California Assembly Passes Bill to Permit Students to use Medicinal Cannabis in Public Schools
Legislators in California are obeying the calls of parents and caretakers of children who use medical marijuana. For decades, parents have denounced the fact that California law restricts the use of medical cannabis on or within 1,000 feet of the public schoolyard. Recently, lawmakers of the state of California agreed to change that, accepting a bill that would permit parents to give their children medicinal marijuana on school grounds. The law doesn’t restrict specific types of cannabis a parent or guardian can provide to their children. Thus, it would leave the decision in the hands of permitting or limiting medical marijuana in the hands of individual school districts.
Jojo’s Act Heads to Governor Jerry Brown
Jojo’s act also known as SB1127 is a bill named after the San Francisco High School student who inspired it. Similar to other students in California, that student had to boycott school to receive medical cannabis treatment. Students who are suffering from epilepsy or other critical clinical needs had no choice.
Parents and students usually say how upsetting it was respecting the law. Grownups, parents should arrive in class, take their children to distant areas and give them their dose of medical marijuana then return them to school. The specifications also stopped the utilization of marijuana as a “rescue drug” to prevent or reduce seizures experienced by students while at school.
However, students were becoming rowdy which is the reason why medical marijuana was prohibited at school campuses. State Sen. Jerry Hill (D-San Mateo) is the official sponsor of the bill. According to him, the legislation is fair for both parties. After the Senate approved SB 1127, it passed in the assembly 42-20 on Monday. Currently, Jojo’s Act will need to be approved by the head to the desk of Governor Jerry Brown.
Schools in California can still opt out of the No Smoking or Vaping Policy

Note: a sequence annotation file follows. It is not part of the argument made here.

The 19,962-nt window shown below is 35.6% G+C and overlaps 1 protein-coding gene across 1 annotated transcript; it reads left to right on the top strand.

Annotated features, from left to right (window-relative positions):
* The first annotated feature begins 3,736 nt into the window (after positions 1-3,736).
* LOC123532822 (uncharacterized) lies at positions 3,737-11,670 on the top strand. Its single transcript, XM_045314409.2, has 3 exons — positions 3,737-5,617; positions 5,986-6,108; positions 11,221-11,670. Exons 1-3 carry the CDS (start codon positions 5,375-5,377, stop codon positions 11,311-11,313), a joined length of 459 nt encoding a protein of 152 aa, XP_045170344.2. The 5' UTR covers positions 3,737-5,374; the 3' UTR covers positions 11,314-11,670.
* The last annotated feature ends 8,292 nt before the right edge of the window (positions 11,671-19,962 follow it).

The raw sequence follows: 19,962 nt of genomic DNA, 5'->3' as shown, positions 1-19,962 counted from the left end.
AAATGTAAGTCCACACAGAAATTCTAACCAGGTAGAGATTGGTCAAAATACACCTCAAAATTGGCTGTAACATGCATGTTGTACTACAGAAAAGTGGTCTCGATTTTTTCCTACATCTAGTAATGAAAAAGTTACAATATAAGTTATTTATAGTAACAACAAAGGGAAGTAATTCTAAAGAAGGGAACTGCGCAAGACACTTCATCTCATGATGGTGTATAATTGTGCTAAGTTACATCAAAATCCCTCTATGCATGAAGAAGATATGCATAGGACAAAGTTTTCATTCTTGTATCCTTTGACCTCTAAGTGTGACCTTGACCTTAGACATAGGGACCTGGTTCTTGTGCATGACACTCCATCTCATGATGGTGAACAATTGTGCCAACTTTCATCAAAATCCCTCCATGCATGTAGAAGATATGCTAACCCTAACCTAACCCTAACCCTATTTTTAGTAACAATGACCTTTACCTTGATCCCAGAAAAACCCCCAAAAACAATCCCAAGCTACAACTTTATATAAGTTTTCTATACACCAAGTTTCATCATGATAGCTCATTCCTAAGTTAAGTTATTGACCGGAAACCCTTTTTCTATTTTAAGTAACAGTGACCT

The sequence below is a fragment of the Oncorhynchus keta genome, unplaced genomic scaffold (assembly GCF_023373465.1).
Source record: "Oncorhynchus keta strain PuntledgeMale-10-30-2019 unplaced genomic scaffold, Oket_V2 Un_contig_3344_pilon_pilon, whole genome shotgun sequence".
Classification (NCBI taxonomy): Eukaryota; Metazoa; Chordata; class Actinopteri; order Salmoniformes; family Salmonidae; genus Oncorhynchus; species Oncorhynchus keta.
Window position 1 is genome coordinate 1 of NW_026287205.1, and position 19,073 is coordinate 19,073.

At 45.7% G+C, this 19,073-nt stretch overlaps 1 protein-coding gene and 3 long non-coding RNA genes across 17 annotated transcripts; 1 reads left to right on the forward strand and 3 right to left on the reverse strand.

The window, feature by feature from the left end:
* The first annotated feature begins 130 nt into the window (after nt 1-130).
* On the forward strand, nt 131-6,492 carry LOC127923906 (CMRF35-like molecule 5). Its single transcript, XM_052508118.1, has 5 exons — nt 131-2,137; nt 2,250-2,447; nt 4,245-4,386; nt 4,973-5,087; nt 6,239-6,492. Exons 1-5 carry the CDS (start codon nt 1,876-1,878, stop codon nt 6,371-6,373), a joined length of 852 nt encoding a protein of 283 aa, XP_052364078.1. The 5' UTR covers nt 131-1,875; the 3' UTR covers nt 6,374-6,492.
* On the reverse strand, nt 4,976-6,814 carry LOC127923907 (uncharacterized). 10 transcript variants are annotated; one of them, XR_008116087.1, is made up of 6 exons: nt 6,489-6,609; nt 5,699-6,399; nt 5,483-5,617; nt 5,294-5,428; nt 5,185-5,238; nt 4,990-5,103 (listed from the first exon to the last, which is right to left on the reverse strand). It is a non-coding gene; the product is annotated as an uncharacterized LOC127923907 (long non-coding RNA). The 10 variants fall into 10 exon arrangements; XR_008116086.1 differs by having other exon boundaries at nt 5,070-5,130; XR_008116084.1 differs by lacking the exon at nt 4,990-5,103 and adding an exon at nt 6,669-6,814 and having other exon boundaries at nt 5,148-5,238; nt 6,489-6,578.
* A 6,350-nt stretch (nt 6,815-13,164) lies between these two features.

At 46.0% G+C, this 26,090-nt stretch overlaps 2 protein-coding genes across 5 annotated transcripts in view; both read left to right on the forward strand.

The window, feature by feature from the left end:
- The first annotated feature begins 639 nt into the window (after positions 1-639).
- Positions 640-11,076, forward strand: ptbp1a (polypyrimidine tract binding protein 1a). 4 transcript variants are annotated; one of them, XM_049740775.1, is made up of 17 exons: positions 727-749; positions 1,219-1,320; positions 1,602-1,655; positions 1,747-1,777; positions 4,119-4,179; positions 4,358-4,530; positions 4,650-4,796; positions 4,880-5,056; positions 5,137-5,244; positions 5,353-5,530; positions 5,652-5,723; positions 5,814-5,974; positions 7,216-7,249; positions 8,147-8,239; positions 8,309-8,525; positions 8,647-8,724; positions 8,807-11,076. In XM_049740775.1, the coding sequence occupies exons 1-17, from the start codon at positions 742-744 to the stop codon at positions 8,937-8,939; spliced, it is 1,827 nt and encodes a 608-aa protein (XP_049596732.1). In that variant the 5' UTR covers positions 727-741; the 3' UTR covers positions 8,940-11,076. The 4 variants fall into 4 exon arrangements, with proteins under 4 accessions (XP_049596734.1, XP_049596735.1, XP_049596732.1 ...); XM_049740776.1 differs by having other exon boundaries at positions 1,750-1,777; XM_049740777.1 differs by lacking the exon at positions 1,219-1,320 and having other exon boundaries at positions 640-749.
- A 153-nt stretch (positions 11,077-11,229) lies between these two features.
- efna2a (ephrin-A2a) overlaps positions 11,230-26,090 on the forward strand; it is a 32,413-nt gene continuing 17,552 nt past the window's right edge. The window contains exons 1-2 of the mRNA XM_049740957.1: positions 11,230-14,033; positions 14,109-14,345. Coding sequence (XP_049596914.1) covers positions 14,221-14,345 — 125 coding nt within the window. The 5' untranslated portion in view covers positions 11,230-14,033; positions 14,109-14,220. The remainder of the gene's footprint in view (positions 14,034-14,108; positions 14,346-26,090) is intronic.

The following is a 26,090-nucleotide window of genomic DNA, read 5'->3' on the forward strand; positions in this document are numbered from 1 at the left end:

Jojo’s Act would allow parents to give medical cannabis to their children on the school campus. However, if the governing body of the school does not accept to adopt this explicit policy, then the parents won’t be allowed to give their children medical marijuana on campus. This means that the Jojo’s Act won’t agree that schools should allow their students to receive medical cannabis treatments on campus. This policy gives schools the choice of allowing or disallowing medical marijuana if they wish. And it could be revoked at any time.
Moreover, the bill bans all medical cannabis infused product that a student smokes or vapes. Mostly oral and topical medications will be permitted on school campuses. However, before a student can receive medical marijuana at school, he or she must be a certified patient under the Compassionate Use Act of 1996. This means that parents should stop using any form of medical cannabis from school campuses. Schools are not allowed to keep any medical cannabis products for students on site.
It’s not obvious if the bill passes, will California schools be quick enough to adopt the new policy. Most schools are still uncertain about allowing cannabis at their campuses for any reason. However, the opinion of the public is shifting, carrying changes in the legislature with it.
During the past weeks, a judge in California authorized one school district to allow a 5-year-old kindergartener with Dravet syndrome called Brooke Adams to carry and utilize medical marijuana at school. The decree still awaits a final decision in November, however, changing the medical cannabis rules in California could help uphold it.